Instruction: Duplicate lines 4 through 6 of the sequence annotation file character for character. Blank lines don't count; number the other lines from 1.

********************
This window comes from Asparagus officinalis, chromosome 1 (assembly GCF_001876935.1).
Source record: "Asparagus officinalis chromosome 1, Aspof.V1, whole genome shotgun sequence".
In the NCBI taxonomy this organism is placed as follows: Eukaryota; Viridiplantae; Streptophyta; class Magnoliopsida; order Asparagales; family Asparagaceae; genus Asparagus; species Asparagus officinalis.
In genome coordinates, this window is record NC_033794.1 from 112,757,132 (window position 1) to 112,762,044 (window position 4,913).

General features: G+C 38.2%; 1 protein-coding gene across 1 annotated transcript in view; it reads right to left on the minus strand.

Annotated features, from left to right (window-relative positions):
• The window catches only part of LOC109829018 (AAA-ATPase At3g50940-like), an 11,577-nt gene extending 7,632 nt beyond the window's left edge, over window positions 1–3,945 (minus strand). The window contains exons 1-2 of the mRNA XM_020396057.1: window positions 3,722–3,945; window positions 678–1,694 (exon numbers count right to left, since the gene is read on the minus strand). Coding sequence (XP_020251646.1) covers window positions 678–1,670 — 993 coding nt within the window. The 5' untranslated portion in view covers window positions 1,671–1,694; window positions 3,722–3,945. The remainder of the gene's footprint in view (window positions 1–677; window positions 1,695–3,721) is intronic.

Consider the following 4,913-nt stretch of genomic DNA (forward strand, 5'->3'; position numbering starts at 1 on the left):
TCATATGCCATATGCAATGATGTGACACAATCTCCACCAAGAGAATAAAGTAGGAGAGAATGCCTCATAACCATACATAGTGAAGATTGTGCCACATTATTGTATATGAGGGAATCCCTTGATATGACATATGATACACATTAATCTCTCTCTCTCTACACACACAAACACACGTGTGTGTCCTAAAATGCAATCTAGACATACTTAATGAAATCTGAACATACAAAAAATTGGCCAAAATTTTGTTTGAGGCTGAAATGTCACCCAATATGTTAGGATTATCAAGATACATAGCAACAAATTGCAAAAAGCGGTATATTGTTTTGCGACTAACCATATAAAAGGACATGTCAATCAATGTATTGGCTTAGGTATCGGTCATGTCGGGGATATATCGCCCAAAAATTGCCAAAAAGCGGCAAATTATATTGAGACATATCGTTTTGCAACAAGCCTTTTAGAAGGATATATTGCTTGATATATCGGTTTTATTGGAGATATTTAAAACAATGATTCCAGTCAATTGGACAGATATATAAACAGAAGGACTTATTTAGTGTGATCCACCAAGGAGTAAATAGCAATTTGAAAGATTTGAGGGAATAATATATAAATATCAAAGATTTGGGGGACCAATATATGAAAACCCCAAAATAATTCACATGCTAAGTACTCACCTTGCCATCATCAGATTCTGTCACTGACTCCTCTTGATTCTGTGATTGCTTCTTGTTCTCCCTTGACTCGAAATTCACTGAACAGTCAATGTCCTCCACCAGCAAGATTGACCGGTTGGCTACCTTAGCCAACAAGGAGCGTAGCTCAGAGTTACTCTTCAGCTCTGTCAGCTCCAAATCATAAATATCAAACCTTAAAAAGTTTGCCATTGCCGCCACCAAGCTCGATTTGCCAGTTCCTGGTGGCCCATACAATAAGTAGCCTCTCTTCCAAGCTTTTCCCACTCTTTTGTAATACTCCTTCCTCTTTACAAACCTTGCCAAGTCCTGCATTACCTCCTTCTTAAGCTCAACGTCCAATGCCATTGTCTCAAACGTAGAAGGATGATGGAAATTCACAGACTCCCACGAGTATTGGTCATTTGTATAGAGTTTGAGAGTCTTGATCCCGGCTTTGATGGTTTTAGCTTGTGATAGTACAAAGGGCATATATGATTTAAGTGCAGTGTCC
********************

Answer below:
In genome coordinates, this window is record NC_033794.1 from 112,757,132 (window position 1) to 112,762,044 (window position 4,913).

General features: G+C 38.2%; 1 protein-coding gene across 1 annotated transcript in view; it reads right to left on the minus strand.

Annotated features, from left to right (window-relative positions):